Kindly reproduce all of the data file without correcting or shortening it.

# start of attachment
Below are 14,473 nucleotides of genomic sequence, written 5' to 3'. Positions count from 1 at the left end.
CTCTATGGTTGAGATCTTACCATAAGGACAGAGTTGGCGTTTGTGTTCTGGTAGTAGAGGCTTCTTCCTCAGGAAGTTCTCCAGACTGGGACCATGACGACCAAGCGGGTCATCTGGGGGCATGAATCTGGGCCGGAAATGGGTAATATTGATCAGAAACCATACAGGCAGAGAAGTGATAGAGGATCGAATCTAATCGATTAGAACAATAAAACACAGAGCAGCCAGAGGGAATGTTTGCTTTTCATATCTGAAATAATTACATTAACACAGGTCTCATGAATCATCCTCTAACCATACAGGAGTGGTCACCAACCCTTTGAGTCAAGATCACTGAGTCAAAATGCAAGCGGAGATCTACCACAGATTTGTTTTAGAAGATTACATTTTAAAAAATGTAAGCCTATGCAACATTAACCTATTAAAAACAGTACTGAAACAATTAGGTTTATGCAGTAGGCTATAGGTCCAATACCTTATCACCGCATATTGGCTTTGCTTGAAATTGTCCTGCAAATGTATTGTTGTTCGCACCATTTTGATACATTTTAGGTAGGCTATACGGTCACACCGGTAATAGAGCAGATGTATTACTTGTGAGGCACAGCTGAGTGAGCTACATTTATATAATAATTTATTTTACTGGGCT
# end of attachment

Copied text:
Below are 14,473 nucleotides of genomic sequence, written 5' to 3'. Positions count from 1 at the left end.
CTCTATGGTTGAGATCTTACCATAAGGACAGAGTTGGCGTTTGTGTTCTGGTAGTAGAGGCTTCTTCCTCAGGAAGTTCTCCAGACTGGGACCATGACGACCAAGCGGGTCATCTGGGGGCATGAATCTGGGCCGGAAATGGGTAATATTGATCAGAAACCATACAGGCAGAGAAGTGATAGAGGATCGAATCTAATCGATTAGAACAATAAAACACAGAGCAGCCAGAGGGAATGTTTGCTTTTCATATCTGAAATAATTACATTAACACAGGTCTCATGAATCATCCTCTAACCATACAGGAGTGGTCACCAACCCTTTGAGTCAAGATCACTGAGTCAAAATGCAAGCGGAGATCTACCACAGATTTGTTTTAGAAGATTACATTTTAAAAAATGTAAGCCTATGCAACATTAACCTATTAAAAACAGTACTGAAACAATTAGGTTTATGCAGTAGGCTATAGGTCCAATACCTTATCACCGCATATTGGCTTTGCTTGAAATTGTCCTGCAAATGTATTGTTGTTCGCACCATTTTGATACATTTTAGGTAGGCTATACGGTCACACCGGTAATAGAGCAGATGTATTACTTGTGAGGCACAGCTGAGTGAGCTACATTTATATAATAATTTATTTTACTGGGCT